Mr Charles Wilson is a quiet man, a soft-spoken, kind, gentle soul who would rather smile than say anything derogatory about anyone. About two months ago during a casual conversation, Mr Charles asked me, “How are the SAS Ai scholars doing in school?”
His question jolted me back quickly to about a year ago. I vividly remember him handing me a $540 dollar check he wrote to the SAS Ai scholarship fund. Yes indeed, I thought. Mr Wilson sincerely wants to know how the kids are doing.
“Let me tell ya, we placed seven of them in the honor roll,” I was almost out of breath. The pause that lapsed before I answered him concerned me. Mr Wilson is an accountant by profession and he deals with precision, accuracy and speed. Any hint of hesitation on my part to answer him wouldn’t bode well.
His face brightened as his joy became palpable. “That’s great,” he said. “How many kids did we sponsor last year?”
“We sponsored four of the brightest and neediest among 10 finalists,” I said proudly. “That was all the money we could raise for the scholarship fund. We wanted to sponsor 5 – but we fell short on the funding.”
“How about this year 2013, how many do you plan to sponsor?” Mr Wilson continued to query.
“Four of the brightest and neediest kids. We don’t know yet how many finalists we will have. Four seems easier to shepherd, care for, and service from purely a management standpoint.” I paused and waited for his reaction.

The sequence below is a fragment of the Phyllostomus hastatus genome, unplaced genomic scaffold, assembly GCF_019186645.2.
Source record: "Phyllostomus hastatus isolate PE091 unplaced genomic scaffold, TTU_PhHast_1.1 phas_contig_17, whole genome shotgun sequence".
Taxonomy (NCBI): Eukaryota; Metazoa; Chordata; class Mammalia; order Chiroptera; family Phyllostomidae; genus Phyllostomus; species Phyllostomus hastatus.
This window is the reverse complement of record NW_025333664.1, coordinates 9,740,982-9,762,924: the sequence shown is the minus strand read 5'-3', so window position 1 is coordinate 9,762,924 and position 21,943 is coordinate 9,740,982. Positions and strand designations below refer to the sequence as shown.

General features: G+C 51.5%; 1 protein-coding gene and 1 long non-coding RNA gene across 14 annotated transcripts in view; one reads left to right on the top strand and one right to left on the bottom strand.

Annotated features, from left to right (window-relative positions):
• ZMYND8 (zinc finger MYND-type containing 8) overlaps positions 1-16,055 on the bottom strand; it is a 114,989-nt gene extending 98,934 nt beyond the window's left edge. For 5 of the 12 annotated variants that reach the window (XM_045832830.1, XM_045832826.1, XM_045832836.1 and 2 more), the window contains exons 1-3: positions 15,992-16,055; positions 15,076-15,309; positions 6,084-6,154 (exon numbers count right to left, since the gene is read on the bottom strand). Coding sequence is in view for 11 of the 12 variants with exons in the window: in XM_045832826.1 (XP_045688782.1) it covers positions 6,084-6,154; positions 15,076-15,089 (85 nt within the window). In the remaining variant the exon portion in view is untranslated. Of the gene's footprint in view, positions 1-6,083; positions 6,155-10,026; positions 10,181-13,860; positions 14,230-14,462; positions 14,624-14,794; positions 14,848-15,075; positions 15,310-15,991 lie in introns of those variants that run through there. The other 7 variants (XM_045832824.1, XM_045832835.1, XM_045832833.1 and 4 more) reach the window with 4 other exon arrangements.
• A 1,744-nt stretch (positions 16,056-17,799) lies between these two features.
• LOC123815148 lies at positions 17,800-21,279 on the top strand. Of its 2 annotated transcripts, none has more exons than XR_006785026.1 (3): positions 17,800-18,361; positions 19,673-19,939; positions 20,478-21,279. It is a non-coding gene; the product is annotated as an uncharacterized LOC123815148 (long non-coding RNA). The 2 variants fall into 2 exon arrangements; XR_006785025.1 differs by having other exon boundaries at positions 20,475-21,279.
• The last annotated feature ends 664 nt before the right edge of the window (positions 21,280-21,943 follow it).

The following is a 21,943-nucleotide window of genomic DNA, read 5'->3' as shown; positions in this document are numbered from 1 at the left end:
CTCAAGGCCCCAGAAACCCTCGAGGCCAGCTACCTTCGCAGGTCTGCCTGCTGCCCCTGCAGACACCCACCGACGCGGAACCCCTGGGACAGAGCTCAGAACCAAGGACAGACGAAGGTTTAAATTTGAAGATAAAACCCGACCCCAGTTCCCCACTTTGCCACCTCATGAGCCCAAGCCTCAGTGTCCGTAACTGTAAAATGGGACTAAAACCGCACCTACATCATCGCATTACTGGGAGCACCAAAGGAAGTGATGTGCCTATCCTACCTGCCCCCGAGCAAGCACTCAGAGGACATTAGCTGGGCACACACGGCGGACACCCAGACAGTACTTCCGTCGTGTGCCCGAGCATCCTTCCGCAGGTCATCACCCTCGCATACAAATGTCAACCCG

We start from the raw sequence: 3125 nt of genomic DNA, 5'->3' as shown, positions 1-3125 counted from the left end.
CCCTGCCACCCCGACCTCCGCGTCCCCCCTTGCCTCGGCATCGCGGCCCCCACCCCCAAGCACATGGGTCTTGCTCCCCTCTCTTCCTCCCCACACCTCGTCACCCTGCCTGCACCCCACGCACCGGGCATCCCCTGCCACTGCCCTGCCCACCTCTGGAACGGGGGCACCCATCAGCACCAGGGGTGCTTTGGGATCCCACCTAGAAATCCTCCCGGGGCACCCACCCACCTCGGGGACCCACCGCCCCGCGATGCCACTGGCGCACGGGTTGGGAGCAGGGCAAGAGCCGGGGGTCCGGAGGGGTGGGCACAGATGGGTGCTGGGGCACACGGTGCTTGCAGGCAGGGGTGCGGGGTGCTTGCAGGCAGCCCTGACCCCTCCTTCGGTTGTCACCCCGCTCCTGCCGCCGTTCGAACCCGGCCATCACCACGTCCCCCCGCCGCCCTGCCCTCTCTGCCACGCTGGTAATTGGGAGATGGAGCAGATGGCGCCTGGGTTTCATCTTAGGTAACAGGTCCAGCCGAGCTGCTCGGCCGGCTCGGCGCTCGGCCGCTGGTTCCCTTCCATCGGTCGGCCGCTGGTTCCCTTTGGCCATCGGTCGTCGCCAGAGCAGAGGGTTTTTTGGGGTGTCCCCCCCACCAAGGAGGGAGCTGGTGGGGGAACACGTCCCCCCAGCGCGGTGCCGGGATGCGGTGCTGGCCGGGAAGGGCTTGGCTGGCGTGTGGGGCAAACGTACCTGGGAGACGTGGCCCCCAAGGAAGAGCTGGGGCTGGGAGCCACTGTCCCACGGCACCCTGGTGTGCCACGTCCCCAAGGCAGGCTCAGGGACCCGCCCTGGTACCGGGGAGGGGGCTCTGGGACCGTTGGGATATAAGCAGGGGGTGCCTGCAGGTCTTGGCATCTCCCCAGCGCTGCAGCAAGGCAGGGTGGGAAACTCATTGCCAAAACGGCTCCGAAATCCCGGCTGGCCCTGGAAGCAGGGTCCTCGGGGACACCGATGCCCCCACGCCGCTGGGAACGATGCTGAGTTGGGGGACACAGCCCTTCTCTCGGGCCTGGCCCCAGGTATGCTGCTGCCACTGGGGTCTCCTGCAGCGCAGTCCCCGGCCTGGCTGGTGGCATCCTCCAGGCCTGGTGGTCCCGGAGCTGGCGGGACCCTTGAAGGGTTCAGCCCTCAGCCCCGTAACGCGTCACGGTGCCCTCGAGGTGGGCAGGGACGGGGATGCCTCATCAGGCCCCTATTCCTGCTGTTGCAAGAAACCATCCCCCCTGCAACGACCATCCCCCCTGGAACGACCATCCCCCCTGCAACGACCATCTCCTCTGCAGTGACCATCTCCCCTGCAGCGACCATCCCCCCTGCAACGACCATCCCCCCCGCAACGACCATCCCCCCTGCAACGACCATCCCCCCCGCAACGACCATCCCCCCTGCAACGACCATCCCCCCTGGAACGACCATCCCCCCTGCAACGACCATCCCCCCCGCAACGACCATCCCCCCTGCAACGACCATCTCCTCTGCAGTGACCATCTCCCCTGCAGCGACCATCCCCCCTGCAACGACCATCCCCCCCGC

Mr Wilson supports the SAS Ai mission. Why else would he be asking so many questions… I thought to myself.
“Good talking to you. I’ll see what I can do come April.” He got in his car and drove off. That was two months ago.
This last Sunday, Mr Wilson approached me in the church parking lot. He smiled and brimmed with excitement. His eyes couldn’t hide his being pleased. “Hey there Mr SAS Ai,” he said waving at me. “Got something for you.” He walked briskly toward me.
I stood by my pick up truck’s open door. Mr Wilson handed me another $540 dollar check written to the SAS Ai scholarship fund.
“For 2013,” he said. “Let’s help the kids get launched!”
“Thanks Mr Wilson,” I said, my eyes misting. “Education is Freedom!”
“Amen,” he said. When I looked up he was gone.